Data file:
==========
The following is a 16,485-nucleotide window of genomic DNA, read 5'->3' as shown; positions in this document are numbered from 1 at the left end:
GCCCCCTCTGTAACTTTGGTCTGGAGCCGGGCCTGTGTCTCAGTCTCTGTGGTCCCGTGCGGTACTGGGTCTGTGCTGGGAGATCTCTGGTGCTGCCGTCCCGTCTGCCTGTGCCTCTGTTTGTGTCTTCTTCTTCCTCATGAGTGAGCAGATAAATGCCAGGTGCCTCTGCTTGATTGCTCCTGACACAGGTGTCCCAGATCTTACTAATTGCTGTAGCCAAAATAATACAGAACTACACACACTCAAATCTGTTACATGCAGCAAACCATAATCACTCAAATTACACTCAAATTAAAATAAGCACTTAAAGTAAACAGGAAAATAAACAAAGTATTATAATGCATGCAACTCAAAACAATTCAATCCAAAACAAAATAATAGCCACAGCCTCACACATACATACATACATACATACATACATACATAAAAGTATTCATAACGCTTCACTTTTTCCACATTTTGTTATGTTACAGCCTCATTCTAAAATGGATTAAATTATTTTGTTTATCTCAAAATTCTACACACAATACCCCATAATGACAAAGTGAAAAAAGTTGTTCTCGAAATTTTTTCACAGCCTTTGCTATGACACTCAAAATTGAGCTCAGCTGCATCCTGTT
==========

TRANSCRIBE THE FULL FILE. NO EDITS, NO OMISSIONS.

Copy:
The following is a 16,485-nucleotide window of genomic DNA, read 5'->3' as shown; positions in this document are numbered from 1 at the left end:
GCCCCCTCTGTAACTTTGGTCTGGAGCCGGGCCTGTGTCTCAGTCTCTGTGGTCCCGTGCGGTACTGGGTCTGTGCTGGGAGATCTCTGGTGCTGCCGTCCCGTCTGCCTGTGCCTCTGTTTGTGTCTTCTTCTTCCTCATGAGTGAGCAGATAAATGCCAGGTGCCTCTGCTTGATTGCTCCTGACACAGGTGTCCCAGATCTTACTAATTGCTGTAGCCAAAATAATACAGAACTACACACACTCAAATCTGTTACATGCAGCAAACCATAATCACTCAAATTACACTCAAATTAAAATAAGCACTTAAAGTAAACAGGAAAATAAACAAAGTATTATAATGCATGCAACTCAAAACAATTCAATCCAAAACAAAATAATAGCCACAGCCTCACACATACATACATACATACATACATACATACATAAAAGTATTCATAACGCTTCACTTTTTCCACATTTTGTTATGTTACAGCCTCATTCTAAAATGGATTAAATTATTTTGTTTATCTCAAAATTCTACACACAATACCCCATAATGACAAAGTGAAAAAAGTTGTTCTCGAAATTTTTTCACAGCCTTTGCTATGACACTCAAAATTGAGCTCAGCTGCATCCTGTT